Thursday, December 15, 2005

Corporate Communism

If you work for a large corporation, you'll probably have a good understanding what it's like to live in a communist/fascist government, but mostly at work. Instead of the government controlling you, your job/company/business does. If you're an employee, the company can dictate every move you make, so long as it's within the law (which the companies have done a decent job of controlling). While this whole idea seem horrible, under a benevolent dictator, it's concept that works well.

In order for a business to get the job done, it must have a system. Michael Gerber discusses this in his book and company called The E-Myth. While I disagree with some of Gerbers philosophy, for the most part he's right. There is this one part where he has the owner go throughout the Key Frustrations process. Problem with that is; a business isn't suppose to be your anxiety treatment.

For any particular duty in a business, any process, any service, there needs to be a system. A system to deal with customers. A system to deal with vendors. A system to deal with employees. As Gerber loves to say, "You manage systems, not employees." This is correct, to some degree. Some business owners take this too literally, and forget that while you don't' have to manage employees and people, you still have to deal with them.

The point about systems; good systems make the business successful. Bad systems run the business into the ground. Even when a business or organization doesn't intentionally create a system to accomplish something, it's still using a systems, possibly an unintentional one. Probably a bad one.

Good systems come from successful practices. Successful practices come from good ingenuity. Good ingenuity comes from good judgment. Good judgment usually comes from the experience of bad judgment. Good judgment can come from the base of good character, but that seems rare in this day-in-age.

When a business has problems, it usually has problems with it's systems, not it's employees. Bottlenecks in the flow of business are the first place to examine a bad system. If customers aren't buying, a new sales system needs to be in place. If customers aren't coming in the door, a new advertising/marketing system needs to be created. If an employee doesn't seem to be doing his job right, it's the system the employee is using that's the problem, not the employee. If the employee follows a system that's not created by the company, he will make up his own, if needed. Sometimes, this can be a good thing, especially if the employee is trying an intentionally created system. If he's not following any particular system, the employee is doom to failure, and the failure isn't his fault. Unless the company provided the system, and the employee chose not to follow it.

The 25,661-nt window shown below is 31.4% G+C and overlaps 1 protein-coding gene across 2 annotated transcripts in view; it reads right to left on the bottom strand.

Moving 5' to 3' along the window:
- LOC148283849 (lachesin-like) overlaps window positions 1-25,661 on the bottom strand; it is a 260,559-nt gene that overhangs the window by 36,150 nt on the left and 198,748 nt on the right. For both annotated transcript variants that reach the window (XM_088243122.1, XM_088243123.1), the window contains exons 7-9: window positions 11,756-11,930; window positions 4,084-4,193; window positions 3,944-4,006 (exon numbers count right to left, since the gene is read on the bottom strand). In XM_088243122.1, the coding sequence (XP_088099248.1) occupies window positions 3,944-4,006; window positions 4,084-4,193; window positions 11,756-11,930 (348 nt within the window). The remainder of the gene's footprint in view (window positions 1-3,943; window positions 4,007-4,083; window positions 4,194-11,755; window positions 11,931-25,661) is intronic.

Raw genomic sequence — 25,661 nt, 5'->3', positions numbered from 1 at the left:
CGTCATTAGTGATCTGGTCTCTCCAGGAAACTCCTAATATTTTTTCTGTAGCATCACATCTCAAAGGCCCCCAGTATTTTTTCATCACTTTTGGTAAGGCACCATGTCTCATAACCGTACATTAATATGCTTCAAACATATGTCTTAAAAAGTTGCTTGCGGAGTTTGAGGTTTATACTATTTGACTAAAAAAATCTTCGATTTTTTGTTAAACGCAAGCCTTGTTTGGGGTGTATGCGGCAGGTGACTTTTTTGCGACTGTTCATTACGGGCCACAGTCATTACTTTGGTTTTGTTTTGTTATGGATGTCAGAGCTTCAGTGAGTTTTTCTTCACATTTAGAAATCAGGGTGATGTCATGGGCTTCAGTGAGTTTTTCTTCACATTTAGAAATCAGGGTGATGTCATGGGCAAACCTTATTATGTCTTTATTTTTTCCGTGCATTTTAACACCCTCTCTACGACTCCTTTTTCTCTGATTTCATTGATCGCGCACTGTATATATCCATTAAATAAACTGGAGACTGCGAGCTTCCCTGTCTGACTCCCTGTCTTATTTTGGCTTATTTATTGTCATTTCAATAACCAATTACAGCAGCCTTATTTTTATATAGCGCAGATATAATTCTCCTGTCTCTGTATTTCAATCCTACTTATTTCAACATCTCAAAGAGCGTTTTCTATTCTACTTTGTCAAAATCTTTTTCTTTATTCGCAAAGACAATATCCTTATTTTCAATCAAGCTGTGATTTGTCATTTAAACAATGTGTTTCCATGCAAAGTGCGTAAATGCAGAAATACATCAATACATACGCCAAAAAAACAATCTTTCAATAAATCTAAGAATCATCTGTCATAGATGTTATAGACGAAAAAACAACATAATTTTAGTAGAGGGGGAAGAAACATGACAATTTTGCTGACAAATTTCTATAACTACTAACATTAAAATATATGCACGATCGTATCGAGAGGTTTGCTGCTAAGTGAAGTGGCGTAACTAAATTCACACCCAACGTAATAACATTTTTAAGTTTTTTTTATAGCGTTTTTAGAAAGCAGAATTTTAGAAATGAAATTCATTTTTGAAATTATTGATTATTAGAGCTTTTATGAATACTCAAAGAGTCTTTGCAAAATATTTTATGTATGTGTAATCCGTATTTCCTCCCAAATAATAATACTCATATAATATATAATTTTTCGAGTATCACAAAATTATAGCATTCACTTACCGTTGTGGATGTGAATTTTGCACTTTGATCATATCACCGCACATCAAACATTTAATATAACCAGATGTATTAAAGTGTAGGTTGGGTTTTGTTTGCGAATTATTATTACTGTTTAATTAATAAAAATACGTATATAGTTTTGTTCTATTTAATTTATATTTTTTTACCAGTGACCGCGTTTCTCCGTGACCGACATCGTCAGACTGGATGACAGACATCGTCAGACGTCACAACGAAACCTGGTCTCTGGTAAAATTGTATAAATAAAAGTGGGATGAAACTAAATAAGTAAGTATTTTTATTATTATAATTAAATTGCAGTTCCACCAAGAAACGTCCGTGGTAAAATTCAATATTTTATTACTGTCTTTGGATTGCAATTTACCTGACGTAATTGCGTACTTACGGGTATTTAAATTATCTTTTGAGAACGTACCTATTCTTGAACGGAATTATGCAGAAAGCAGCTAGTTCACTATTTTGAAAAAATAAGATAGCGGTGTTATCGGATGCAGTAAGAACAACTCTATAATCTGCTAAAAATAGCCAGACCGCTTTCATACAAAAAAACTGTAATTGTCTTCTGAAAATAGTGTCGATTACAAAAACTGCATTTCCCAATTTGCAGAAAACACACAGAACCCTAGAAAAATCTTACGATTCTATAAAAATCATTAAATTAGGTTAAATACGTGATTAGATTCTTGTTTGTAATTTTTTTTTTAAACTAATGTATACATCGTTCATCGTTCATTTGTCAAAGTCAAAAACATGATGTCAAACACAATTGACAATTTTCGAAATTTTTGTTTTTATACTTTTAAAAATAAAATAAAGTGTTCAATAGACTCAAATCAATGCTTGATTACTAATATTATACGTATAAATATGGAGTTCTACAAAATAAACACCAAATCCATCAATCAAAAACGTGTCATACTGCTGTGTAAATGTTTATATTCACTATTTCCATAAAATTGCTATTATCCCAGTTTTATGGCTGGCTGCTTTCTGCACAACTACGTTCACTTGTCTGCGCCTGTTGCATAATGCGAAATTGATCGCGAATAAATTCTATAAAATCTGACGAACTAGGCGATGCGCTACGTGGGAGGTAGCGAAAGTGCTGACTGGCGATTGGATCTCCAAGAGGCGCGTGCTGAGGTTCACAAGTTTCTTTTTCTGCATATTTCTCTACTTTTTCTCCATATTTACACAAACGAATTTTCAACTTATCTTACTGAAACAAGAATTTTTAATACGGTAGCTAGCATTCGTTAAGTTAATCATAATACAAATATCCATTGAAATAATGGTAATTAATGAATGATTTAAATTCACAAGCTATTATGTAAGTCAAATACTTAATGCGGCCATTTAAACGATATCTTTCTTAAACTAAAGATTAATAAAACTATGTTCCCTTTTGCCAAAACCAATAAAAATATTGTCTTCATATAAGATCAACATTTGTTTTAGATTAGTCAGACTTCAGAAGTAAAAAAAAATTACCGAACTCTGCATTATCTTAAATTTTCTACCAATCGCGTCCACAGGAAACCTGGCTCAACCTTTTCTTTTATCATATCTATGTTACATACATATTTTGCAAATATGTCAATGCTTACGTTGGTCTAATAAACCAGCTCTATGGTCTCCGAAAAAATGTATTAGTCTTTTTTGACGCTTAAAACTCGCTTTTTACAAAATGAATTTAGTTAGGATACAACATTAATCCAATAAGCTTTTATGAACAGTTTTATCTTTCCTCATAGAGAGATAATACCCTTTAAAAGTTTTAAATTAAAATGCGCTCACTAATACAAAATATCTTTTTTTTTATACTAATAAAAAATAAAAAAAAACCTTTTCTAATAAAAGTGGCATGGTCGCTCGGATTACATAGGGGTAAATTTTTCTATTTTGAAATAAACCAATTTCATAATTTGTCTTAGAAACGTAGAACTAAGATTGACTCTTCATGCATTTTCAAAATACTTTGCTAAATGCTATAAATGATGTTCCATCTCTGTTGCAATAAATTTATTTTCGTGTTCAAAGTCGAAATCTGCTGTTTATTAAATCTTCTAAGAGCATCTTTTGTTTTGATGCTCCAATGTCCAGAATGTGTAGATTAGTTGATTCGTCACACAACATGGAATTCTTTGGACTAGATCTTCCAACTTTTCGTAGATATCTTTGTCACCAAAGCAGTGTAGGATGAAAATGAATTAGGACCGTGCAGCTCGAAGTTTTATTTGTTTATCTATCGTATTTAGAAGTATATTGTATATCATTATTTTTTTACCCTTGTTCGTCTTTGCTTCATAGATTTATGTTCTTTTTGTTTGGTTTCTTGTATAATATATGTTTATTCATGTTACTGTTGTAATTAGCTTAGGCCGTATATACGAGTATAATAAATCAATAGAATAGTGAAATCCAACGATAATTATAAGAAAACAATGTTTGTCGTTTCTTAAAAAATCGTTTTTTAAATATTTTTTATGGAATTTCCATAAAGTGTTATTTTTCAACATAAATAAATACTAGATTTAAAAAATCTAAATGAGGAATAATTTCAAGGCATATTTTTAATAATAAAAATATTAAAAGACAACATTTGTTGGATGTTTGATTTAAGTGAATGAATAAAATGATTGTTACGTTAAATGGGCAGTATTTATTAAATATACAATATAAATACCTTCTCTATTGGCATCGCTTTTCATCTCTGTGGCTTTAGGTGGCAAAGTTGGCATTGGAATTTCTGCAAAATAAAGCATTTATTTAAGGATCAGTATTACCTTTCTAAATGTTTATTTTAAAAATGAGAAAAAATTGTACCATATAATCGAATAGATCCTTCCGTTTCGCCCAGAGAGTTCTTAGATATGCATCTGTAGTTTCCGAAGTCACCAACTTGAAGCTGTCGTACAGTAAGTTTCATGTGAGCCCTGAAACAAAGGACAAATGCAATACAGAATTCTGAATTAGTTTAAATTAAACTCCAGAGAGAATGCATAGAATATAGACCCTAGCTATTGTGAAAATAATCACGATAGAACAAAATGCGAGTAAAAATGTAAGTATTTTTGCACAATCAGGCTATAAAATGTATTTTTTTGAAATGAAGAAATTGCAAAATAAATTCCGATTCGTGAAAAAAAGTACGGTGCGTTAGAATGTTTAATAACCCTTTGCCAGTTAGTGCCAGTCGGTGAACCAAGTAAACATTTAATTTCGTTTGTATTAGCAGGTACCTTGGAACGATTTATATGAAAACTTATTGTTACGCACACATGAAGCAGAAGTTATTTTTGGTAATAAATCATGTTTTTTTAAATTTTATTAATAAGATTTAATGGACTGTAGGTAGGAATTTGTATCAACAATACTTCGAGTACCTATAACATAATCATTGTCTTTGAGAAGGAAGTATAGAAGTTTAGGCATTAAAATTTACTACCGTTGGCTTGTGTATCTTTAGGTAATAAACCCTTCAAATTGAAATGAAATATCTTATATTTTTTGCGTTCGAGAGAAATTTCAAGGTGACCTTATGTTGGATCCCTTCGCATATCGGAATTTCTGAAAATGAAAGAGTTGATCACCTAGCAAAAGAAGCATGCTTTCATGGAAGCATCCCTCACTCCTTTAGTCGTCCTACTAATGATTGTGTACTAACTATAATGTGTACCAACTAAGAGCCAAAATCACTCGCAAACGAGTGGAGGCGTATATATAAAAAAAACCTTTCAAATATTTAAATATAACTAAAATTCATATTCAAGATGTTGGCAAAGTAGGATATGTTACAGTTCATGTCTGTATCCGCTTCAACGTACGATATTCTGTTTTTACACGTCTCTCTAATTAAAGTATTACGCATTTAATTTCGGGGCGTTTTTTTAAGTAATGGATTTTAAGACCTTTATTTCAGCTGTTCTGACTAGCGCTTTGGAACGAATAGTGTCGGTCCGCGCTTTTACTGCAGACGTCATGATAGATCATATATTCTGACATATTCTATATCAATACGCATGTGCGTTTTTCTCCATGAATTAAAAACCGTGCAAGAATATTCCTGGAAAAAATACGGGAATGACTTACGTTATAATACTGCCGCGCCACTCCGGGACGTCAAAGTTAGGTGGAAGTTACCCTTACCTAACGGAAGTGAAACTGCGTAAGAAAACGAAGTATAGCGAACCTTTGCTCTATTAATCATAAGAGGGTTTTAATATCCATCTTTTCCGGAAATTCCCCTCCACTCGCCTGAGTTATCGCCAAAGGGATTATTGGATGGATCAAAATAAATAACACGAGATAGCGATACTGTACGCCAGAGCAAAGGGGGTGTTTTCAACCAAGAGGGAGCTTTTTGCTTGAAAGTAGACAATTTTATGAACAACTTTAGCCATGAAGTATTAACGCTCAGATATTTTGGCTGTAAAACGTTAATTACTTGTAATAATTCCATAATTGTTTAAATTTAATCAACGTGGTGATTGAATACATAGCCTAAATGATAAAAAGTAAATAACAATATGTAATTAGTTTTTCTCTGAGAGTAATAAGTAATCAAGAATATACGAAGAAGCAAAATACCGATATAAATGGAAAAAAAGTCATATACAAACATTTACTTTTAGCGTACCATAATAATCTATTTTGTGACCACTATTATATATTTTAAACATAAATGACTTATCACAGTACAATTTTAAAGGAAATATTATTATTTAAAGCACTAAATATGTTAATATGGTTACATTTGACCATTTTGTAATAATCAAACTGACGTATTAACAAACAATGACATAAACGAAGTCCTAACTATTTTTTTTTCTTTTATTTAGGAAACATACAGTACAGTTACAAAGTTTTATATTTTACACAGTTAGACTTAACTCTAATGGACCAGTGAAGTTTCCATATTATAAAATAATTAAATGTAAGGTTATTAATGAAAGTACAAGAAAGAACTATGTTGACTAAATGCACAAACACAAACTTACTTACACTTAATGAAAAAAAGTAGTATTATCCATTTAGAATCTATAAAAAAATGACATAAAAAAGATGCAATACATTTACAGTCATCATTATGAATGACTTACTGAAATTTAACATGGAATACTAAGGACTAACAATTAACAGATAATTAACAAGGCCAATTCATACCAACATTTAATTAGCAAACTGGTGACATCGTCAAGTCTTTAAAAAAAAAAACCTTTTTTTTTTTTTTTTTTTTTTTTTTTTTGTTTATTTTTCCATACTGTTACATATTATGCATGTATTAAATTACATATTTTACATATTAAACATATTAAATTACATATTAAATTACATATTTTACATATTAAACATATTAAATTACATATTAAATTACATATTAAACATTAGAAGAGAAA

If an employee decides to buck the system, whatever the employee does needs to have a reason, purpose, and procedure. The employee just might create a better system.

The benevolent dictator role is important for the company. He provides leadership. He is a leader that people want to follow. He is a leader that demonstrates the systems, if needed. The benevolent dictator can be the owner of a company, the CEO, or even the stockholders to some degree, but it's usually a manager.

The manager job is to help and assist the employees with following systems and procedures.

Now, here's the weird part; How is the whole idea much different that soviet style governement? With systems, the employee has to do very little thinking, other than remembering the system. Employees can master the systems, behaving just the way the company wanted. Such a company actually works well. Such a company can be successful.

Did we defeat soviet communism, only to run headlong into it in our workplaces?

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